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Last week, Audi of America invited journalists from across the country to attend a diesel-only driving event in the nation’s capital.
With Capitol Hill in its backyard, it was only natural for the German automaker (whose U.S. headquarters are located in Herndon, Va.) to discuss advocacy and the importance of the federal government not picking winners and losers when it comes to advanced technologies – and especially not winners and losers in the HOV lane.
Anna Schneider, Vice President of Industry and Government Relations for Audi/Volkswagen Group of America, took the stage on Tuesday night to talk to a group of journalists about how the company advocates on Capitol Hill for diesel incentives.
Her goal? To get lawmakers to understand the new state of diesel fuel and level the playing field for clean diesel in America.
Schneider explained to the group that the Obama administration has been less than favorable to clean diesel, refraining from offering incentives on advanced diesel technology vehicles.
According to an Audi representative knowledgeable about its product line, the Q7 and A3 sales mix currently comprises of 33 percent and 55 percent TDI models, respectively. A total of 20 percent of Volkswagen/Audi Group of America’s sales are coming from its diesel offerings; yet, there are neither federal tax breaks for consumers nor benefits of accessing HOV lanes.
In fact, Schneider emphasized, fifteen states penalize diesel vehicles – with some taxing them at six percent higher than their gasoline counterparts. Audi believes that diesel enhances national security, providing the opportunity to reduce America’s reliance on 1.4 million barrels of diesel fuel a day from Saudi Arabia.
“Putting these vehicles on the road should be incentivized, not penalized.”
– Anna Schneider, VP of Industry and Government Relations, Audi/Volkswagen Group of America.
But what about broad-scale consumer acceptance? The stigma of diesel has not yet been washed away in the U.S. When asked if Audi believes that obtaining federal and state level incentives will help move the needle on that perception, Schneider admitted that these challenges still exist, affirming that the automaker believes public federal support could help bring the general public to a better understanding of the benefits of clean diesel technology.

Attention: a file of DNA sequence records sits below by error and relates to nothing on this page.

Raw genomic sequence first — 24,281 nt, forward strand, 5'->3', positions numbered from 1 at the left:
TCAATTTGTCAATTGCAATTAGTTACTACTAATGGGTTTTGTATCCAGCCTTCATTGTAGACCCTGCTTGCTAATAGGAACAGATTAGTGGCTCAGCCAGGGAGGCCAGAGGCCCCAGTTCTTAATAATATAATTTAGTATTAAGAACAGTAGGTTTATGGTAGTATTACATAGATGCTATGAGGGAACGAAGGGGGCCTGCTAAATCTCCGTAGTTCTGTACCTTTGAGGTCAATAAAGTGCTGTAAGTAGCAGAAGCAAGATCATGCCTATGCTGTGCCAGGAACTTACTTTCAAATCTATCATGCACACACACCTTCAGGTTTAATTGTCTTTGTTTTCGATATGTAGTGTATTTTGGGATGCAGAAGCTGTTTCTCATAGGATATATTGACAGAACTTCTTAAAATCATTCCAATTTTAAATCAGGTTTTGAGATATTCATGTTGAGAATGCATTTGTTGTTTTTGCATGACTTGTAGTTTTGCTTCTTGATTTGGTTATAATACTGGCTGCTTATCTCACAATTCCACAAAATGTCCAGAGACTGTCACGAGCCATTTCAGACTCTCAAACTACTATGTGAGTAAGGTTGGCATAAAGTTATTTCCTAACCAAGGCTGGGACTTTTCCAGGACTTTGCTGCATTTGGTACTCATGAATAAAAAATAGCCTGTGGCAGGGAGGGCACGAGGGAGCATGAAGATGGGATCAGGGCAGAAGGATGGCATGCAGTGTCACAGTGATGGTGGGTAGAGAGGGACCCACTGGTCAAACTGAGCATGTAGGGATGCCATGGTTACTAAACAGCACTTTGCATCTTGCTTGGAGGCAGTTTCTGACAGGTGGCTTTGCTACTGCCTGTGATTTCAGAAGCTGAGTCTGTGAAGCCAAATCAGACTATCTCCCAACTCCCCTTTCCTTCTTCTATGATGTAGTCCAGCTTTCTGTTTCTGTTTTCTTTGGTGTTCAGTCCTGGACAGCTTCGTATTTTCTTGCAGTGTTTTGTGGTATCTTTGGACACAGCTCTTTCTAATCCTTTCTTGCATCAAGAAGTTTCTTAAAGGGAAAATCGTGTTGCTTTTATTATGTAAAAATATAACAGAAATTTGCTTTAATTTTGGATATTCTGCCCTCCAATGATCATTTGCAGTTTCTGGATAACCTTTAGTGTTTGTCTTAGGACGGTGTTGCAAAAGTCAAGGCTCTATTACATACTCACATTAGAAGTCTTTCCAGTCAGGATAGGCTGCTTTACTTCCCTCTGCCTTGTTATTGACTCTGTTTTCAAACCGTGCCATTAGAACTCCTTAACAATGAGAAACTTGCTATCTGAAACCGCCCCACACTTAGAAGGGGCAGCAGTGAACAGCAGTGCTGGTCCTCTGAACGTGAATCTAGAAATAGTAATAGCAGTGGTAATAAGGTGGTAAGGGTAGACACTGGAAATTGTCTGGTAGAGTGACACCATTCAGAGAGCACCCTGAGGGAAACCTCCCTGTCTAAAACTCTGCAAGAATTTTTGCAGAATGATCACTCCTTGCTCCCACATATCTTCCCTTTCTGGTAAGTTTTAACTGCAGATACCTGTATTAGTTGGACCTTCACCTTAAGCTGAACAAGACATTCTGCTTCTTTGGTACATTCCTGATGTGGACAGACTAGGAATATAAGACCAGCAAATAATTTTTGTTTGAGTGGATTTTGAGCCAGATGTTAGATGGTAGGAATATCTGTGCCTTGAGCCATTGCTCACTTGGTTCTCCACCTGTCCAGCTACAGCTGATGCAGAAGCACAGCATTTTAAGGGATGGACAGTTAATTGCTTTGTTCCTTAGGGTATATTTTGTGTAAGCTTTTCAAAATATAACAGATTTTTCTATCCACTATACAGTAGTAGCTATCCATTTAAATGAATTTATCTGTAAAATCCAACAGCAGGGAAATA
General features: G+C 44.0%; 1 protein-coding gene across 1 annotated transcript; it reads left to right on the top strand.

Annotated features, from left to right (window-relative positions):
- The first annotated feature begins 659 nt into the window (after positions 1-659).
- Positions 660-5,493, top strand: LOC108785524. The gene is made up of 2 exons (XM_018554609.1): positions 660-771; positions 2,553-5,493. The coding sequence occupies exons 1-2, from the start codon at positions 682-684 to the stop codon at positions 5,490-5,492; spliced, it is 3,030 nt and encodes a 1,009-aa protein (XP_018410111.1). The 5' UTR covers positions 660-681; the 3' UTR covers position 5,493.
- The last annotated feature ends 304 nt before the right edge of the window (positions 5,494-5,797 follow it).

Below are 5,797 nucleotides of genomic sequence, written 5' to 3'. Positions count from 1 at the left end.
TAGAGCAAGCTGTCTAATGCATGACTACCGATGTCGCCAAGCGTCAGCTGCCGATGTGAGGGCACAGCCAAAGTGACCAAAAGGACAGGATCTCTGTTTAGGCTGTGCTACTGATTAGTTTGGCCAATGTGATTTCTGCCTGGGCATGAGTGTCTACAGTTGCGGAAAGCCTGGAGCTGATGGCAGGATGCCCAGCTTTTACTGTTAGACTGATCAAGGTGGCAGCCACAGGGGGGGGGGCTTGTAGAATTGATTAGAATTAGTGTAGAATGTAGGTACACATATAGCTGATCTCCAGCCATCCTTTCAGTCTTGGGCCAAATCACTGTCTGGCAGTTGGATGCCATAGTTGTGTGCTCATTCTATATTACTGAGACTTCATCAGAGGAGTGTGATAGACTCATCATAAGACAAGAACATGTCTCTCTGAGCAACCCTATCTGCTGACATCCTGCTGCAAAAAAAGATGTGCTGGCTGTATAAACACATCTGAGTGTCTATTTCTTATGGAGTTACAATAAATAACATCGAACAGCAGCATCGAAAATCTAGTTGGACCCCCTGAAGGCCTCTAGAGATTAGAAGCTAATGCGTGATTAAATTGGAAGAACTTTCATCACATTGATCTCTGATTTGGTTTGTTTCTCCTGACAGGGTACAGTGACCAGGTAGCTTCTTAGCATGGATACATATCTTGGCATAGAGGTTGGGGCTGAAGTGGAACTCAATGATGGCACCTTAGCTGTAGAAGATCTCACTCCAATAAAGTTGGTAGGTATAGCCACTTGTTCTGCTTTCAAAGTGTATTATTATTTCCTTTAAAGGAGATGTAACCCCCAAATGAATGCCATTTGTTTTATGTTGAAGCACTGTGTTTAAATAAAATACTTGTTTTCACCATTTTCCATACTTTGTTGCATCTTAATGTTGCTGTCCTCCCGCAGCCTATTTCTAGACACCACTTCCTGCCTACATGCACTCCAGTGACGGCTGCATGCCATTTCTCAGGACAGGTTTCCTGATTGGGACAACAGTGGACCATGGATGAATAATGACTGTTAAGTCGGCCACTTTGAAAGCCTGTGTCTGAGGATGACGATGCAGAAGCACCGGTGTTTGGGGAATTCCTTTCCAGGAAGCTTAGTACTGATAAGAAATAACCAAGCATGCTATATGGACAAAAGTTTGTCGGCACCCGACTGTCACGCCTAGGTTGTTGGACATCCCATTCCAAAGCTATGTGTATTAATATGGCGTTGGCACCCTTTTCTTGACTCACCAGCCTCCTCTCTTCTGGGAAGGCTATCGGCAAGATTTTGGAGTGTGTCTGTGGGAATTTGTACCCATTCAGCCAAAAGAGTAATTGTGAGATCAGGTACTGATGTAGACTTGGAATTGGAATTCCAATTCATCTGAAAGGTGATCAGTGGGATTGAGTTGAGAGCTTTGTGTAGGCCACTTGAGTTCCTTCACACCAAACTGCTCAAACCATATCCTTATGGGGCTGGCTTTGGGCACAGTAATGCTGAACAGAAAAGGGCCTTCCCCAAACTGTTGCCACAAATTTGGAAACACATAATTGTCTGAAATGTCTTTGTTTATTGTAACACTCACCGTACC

What is Audi’s ask?
At a minimum, Audi would like to see clean diesels – like its Q5, A7 and A6 models – gain access to HOV lanes because they perform equal or better to their hybrid counterparts on highway fuel economy.
Incentives and access to high-occupancy volume lanes would be ideal; however, Schneider zeroed in on the way that the Environmental Protection Agency (EPA) weighs fuel economy. She believes it is far too favorable for hybrids.
EPA estimates that drivers spend 55 percent of their time driving in city conditions and 45 percent on the open road. Schneider argues that it is the other way around. A 55/45 split where highway driving gets the larger percentage would reflect what is “much more in line with real-world driving habits” according to Audi’s head lobbyist.
“Consumers are achieving much higher fuel economy than what’s listed on the Monroney label,” concluded Schneider.
Editor’s Note: In full disclosure, Schneider is a long-time acquaintance of mine through the D.C. automotive community. Personally, I found the panel format that Audi put together both interesting and important. Focusing on dealing with the federal government is a refreshing discussion point for those attending a media event as few journalists, particularly those living beyond the Capital Beltway, follow the public policy side of the industry on a full-time basis.